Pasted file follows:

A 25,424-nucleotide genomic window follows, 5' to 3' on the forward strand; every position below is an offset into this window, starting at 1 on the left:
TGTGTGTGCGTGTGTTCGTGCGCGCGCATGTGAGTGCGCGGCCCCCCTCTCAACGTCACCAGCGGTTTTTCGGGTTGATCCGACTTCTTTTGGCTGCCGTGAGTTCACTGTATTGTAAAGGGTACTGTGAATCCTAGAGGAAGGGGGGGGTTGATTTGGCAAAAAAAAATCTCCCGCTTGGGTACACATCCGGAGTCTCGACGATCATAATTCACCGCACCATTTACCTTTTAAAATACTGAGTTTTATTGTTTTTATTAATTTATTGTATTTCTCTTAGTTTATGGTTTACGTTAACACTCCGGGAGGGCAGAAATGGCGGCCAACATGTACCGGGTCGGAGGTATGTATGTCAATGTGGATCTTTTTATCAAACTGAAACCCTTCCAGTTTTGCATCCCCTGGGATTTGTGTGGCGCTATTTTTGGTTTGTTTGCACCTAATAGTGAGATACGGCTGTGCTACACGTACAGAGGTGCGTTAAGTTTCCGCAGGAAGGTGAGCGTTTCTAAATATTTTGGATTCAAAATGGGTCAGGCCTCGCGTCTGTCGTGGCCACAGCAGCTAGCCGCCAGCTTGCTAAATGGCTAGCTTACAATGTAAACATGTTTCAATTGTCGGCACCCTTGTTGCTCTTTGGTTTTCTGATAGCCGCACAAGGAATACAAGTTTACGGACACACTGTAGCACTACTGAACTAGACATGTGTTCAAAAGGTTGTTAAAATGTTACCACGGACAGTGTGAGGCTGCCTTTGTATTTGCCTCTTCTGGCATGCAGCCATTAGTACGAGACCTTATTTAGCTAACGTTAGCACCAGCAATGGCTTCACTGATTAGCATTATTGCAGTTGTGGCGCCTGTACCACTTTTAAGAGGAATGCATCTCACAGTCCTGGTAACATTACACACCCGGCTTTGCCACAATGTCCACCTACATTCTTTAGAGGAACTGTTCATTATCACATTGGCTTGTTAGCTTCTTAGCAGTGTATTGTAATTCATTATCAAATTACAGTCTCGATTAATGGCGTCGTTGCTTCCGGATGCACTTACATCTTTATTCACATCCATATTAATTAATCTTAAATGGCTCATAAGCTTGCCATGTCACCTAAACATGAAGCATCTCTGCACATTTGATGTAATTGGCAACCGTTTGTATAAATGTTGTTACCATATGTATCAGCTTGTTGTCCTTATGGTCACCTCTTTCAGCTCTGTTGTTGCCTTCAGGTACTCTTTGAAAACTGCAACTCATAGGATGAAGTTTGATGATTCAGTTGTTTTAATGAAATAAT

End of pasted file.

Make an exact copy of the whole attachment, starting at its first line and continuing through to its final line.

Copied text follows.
A 25,424-nucleotide genomic window follows, 5' to 3' on the forward strand; every position below is an offset into this window, starting at 1 on the left:
TGTGTGTGCGTGTGTTCGTGCGCGCGCATGTGAGTGCGCGGCCCCCCTCTCAACGTCACCAGCGGTTTTTCGGGTTGATCCGACTTCTTTTGGCTGCCGTGAGTTCACTGTATTGTAAAGGGTACTGTGAATCCTAGAGGAAGGGGGGGGTTGATTTGGCAAAAAAAAATCTCCCGCTTGGGTACACATCCGGAGTCTCGACGATCATAATTCACCGCACCATTTACCTTTTAAAATACTGAGTTTTATTGTTTTTATTAATTTATTGTATTTCTCTTAGTTTATGGTTTACGTTAACACTCCGGGAGGGCAGAAATGGCGGCCAACATGTACCGGGTCGGAGGTATGTATGTCAATGTGGATCTTTTTATCAAACTGAAACCCTTCCAGTTTTGCATCCCCTGGGATTTGTGTGGCGCTATTTTTGGTTTGTTTGCACCTAATAGTGAGATACGGCTGTGCTACACGTACAGAGGTGCGTTAAGTTTCCGCAGGAAGGTGAGCGTTTCTAAATATTTTGGATTCAAAATGGGTCAGGCCTCGCGTCTGTCGTGGCCACAGCAGCTAGCCGCCAGCTTGCTAAATGGCTAGCTTACAATGTAAACATGTTTCAATTGTCGGCACCCTTGTTGCTCTTTGGTTTTCTGATAGCCGCACAAGGAATACAAGTTTACGGACACACTGTAGCACTACTGAACTAGACATGTGTTCAAAAGGTTGTTAAAATGTTACCACGGACAGTGTGAGGCTGCCTTTGTATTTGCCTCTTCTGGCATGCAGCCATTAGTACGAGACCTTATTTAGCTAACGTTAGCACCAGCAATGGCTTCACTGATTAGCATTATTGCAGTTGTGGCGCCTGTACCACTTTTAAGAGGAATGCATCTCACAGTCCTGGTAACATTACACACCCGGCTTTGCCACAATGTCCACCTACATTCTTTAGAGGAACTGTTCATTATCACATTGGCTTGTTAGCTTCTTAGCAGTGTATTGTAATTCATTATCAAATTACAGTCTCGATTAATGGCGTCGTTGCTTCCGGATGCACTTACATCTTTATTCACATCCATATTAATTAATCTTAAATGGCTCATAAGCTTGCCATGTCACCTAAACATGAAGCATCTCTGCACATTTGATGTAATTGGCAACCGTTTGTATAAATGTTGTTACCATATGTATCAGCTTGTTGTCCTTATGGTCACCTCTTTCAGCTCTGTTGTTGCCTTCAGGTACTCTTTGAAAACTGCAACTCATAGGATGAAGTTTGATGATTCAGTTGTTTTAATGAAATAAT